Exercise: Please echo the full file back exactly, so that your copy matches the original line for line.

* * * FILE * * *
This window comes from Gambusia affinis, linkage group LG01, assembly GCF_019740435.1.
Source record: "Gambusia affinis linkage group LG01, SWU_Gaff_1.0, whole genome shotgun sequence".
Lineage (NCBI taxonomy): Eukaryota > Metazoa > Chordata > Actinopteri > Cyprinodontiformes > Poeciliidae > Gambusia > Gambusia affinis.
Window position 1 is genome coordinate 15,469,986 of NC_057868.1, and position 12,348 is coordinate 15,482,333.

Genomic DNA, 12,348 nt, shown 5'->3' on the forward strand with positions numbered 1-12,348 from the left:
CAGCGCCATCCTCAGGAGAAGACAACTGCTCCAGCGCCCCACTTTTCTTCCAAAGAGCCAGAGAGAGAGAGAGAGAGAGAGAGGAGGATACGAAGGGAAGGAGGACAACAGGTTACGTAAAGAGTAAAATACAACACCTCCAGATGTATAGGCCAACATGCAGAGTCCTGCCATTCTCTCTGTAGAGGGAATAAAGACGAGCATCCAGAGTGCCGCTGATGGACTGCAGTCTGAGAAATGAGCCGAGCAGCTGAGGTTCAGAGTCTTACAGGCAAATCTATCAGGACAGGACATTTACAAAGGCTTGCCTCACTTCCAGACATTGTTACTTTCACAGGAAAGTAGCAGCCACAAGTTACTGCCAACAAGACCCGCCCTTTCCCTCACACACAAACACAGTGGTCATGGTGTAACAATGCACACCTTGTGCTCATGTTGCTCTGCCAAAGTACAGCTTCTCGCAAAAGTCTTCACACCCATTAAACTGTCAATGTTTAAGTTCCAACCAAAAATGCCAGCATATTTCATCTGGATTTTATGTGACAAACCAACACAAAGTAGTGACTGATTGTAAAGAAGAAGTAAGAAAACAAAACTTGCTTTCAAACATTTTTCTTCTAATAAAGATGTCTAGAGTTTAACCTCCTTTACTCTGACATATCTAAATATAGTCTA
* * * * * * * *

This window comes from Gambusia affinis, linkage group LG01, assembly GCF_019740435.1.
Source record: "Gambusia affinis linkage group LG01, SWU_Gaff_1.0, whole genome shotgun sequence".
Lineage (NCBI taxonomy): Eukaryota > Metazoa > Chordata > Actinopteri > Cyprinodontiformes > Poeciliidae > Gambusia > Gambusia affinis.
Window position 1 is genome coordinate 15,469,986 of NC_057868.1, and position 12,348 is coordinate 15,482,333.

Genomic DNA, 12,348 nt, shown 5'->3' on the forward strand with positions numbered 1-12,348 from the left:
CAGCGCCATCCTCAGGAGAAGACAACTGCTCCAGCGCCCCACTTTTCTTCCAAAGAGCCAGAGAGAGAGAGAGAGAGAGAGAGGAGGATACGAAGGGAAGGAGGACAACAGGTTACGTAAAGAGTAAAATACAACACCTCCAGATGTATAGGCCAACATGCAGAGTCCTGCCATTCTCTCTGTAGAGGGAATAAAGACGAGCATCCAGAGTGCCGCTGATGGACTGCAGTCTGAGAAATGAGCCGAGCAGCTGAGGTTCAGAGTCTTACAGGCAAATCTATCAGGACAGGACATTTACAAAGGCTTGCCTCACTTCCAGACATTGTTACTTTCACAGGAAAGTAGCAGCCACAAGTTACTGCCAACAAGACCCGCCCTTTCCCTCACACACAAACACAGTGGTCATGGTGTAACAATGCACACCTTGTGCTCATGTTGCTCTGCCAAAGTACAGCTTCTCGCAAAAGTCTTCACACCCATTAAACTGTCAATGTTTAAGTTCCAACCAAAAATGCCAGCATATTTCATCTGGATTTTATGTGACAAACCAACACAAAGTAGTGACTGATTGTAAAGAAGAAGTAAGAAAACAAAACTTGCTTTCAAACATTTTTCTTCTAATAAAGATGTCTAGAGTTTAACCTCCTTTACTCTGACATATCTAAATATAGTCTA